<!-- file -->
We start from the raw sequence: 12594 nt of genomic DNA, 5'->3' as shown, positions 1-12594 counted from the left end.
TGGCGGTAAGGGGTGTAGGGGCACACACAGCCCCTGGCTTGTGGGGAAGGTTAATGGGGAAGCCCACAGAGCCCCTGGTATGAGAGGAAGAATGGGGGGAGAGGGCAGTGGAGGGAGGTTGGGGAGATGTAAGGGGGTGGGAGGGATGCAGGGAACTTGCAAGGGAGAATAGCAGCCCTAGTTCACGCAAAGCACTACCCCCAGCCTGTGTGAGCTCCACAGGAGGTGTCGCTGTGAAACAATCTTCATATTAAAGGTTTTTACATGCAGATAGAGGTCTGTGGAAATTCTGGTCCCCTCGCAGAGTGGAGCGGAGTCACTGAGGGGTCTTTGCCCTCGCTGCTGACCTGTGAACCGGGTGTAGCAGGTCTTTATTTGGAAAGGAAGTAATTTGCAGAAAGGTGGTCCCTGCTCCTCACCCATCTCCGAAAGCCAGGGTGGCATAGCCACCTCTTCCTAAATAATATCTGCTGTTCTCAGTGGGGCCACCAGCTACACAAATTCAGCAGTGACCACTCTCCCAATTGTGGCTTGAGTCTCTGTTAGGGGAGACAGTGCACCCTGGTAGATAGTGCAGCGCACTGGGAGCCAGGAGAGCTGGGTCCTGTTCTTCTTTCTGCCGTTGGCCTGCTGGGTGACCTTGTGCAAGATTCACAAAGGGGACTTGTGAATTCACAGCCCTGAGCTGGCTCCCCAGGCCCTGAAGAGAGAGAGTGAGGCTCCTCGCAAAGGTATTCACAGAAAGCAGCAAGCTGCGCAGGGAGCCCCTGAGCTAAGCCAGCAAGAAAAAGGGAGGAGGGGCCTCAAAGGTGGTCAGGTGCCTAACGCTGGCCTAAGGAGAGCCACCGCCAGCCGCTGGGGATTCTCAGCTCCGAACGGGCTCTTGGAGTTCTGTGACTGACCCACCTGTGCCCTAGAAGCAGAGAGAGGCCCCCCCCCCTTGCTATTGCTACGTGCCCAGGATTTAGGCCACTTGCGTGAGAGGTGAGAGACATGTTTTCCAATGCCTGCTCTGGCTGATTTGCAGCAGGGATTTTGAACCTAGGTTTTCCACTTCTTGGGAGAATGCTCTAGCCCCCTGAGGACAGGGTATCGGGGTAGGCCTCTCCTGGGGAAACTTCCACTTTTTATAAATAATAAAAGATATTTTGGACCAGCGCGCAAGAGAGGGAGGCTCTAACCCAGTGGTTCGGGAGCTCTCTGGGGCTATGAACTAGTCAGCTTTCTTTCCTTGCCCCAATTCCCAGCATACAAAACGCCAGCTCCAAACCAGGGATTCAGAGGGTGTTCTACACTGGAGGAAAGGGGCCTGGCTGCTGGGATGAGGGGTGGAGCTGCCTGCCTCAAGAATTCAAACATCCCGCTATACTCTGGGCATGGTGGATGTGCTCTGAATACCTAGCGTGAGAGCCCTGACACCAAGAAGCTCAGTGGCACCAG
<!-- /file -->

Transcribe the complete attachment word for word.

We start from the raw sequence: 12594 nt of genomic DNA, 5'->3' as shown, positions 1-12594 counted from the left end.
TGGCGGTAAGGGGTGTAGGGGCACACACAGCCCCTGGCTTGTGGGGAAGGTTAATGGGGAAGCCCACAGAGCCCCTGGTATGAGAGGAAGAATGGGGGGAGAGGGCAGTGGAGGGAGGTTGGGGAGATGTAAGGGGGTGGGAGGGATGCAGGGAACTTGCAAGGGAGAATAGCAGCCCTAGTTCACGCAAAGCACTACCCCCAGCCTGTGTGAGCTCCACAGGAGGTGTCGCTGTGAAACAATCTTCATATTAAAGGTTTTTACATGCAGATAGAGGTCTGTGGAAATTCTGGTCCCCTCGCAGAGTGGAGCGGAGTCACTGAGGGGTCTTTGCCCTCGCTGCTGACCTGTGAACCGGGTGTAGCAGGTCTTTATTTGGAAAGGAAGTAATTTGCAGAAAGGTGGTCCCTGCTCCTCACCCATCTCCGAAAGCCAGGGTGGCATAGCCACCTCTTCCTAAATAATATCTGCTGTTCTCAGTGGGGCCACCAGCTACACAAATTCAGCAGTGACCACTCTCCCAATTGTGGCTTGAGTCTCTGTTAGGGGAGACAGTGCACCCTGGTAGATAGTGCAGCGCACTGGGAGCCAGGAGAGCTGGGTCCTGTTCTTCTTTCTGCCGTTGGCCTGCTGGGTGACCTTGTGCAAGATTCACAAAGGGGACTTGTGAATTCACAGCCCTGAGCTGGCTCCCCAGGCCCTGAAGAGAGAGAGTGAGGCTCCTCGCAAAGGTATTCACAGAAAGCAGCAAGCTGCGCAGGGAGCCCCTGAGCTAAGCCAGCAAGAAAAAGGGAGGAGGGGCCTCAAAGGTGGTCAGGTGCCTAACGCTGGCCTAAGGAGAGCCACCGCCAGCCGCTGGGGATTCTCAGCTCCGAACGGGCTCTTGGAGTTCTGTGACTGACCCACCTGTGCCCTAGAAGCAGAGAGAGGCCCCCCCCCCTTGCTATTGCTACGTGCCCAGGATTTAGGCCACTTGCGTGAGAGGTGAGAGACATGTTTTCCAATGCCTGCTCTGGCTGATTTGCAGCAGGGATTTTGAACCTAGGTTTTCCACTTCTTGGGAGAATGCTCTAGCCCCCTGAGGACAGGGTATCGGGGTAGGCCTCTCCTGGGGAAACTTCCACTTTTTATAAATAATAAAAGATATTTTGGACCAGCGCGCAAGAGAGGGAGGCTCTAACCCAGTGGTTCGGGAGCTCTCTGGGGCTATGAACTAGTCAGCTTTCTTTCCTTGCCCCAATTCCCAGCATACAAAACGCCAGCTCCAAACCAGGGATTCAGAGGGTGTTCTACACTGGAGGAAAGGGGCCTGGCTGCTGGGATGAGGGGTGGAGCTGCCTGCCTCAAGAATTCAAACATCCCGCTATACTCTGGGCATGGTGGATGTGCTCTGAATACCTAGCGTGAGAGCCCTGACACCAAGAAGCTCAGTGGCACCAG